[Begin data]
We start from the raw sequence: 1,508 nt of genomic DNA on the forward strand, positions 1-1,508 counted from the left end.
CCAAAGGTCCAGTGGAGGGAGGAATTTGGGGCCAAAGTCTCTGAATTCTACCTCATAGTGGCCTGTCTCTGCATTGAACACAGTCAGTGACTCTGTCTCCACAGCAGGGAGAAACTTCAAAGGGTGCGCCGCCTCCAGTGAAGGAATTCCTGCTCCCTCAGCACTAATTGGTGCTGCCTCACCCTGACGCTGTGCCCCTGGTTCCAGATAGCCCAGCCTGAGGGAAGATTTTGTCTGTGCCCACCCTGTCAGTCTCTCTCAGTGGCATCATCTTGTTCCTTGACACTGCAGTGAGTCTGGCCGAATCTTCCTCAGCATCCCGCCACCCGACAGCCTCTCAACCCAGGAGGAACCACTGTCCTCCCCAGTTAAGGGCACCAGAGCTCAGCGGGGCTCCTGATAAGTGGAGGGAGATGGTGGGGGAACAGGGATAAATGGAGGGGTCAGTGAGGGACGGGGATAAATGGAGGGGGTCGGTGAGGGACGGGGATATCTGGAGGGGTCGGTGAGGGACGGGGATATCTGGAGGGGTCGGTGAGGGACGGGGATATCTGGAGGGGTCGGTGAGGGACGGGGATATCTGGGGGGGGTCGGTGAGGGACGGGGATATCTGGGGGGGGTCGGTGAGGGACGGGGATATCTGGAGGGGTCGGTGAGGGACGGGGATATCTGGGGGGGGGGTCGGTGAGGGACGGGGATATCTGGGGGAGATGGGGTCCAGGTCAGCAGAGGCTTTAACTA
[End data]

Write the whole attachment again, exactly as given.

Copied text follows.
We start from the raw sequence: 1,508 nt of genomic DNA on the forward strand, positions 1-1,508 counted from the left end.
CCAAAGGTCCAGTGGAGGGAGGAATTTGGGGCCAAAGTCTCTGAATTCTACCTCATAGTGGCCTGTCTCTGCATTGAACACAGTCAGTGACTCTGTCTCCACAGCAGGGAGAAACTTCAAAGGGTGCGCCGCCTCCAGTGAAGGAATTCCTGCTCCCTCAGCACTAATTGGTGCTGCCTCACCCTGACGCTGTGCCCCTGGTTCCAGATAGCCCAGCCTGAGGGAAGATTTTGTCTGTGCCCACCCTGTCAGTCTCTCTCAGTGGCATCATCTTGTTCCTTGACACTGCAGTGAGTCTGGCCGAATCTTCCTCAGCATCCCGCCACCCGACAGCCTCTCAACCCAGGAGGAACCACTGTCCTCCCCAGTTAAGGGCACCAGAGCTCAGCGGGGCTCCTGATAAGTGGAGGGAGATGGTGGGGGAACAGGGATAAATGGAGGGGTCAGTGAGGGACGGGGATAAATGGAGGGGGTCGGTGAGGGACGGGGATATCTGGAGGGGTCGGTGAGGGACGGGGATATCTGGAGGGGTCGGTGAGGGACGGGGATATCTGGAGGGGTCGGTGAGGGACGGGGATATCTGGGGGGGGTCGGTGAGGGACGGGGATATCTGGGGGGGGTCGGTGAGGGACGGGGATATCTGGAGGGGTCGGTGAGGGACGGGGATATCTGGGGGGGGGGTCGGTGAGGGACGGGGATATCTGGGGGAGATGGGGTCCAGGTCAGCAGAGGCTTTAACTA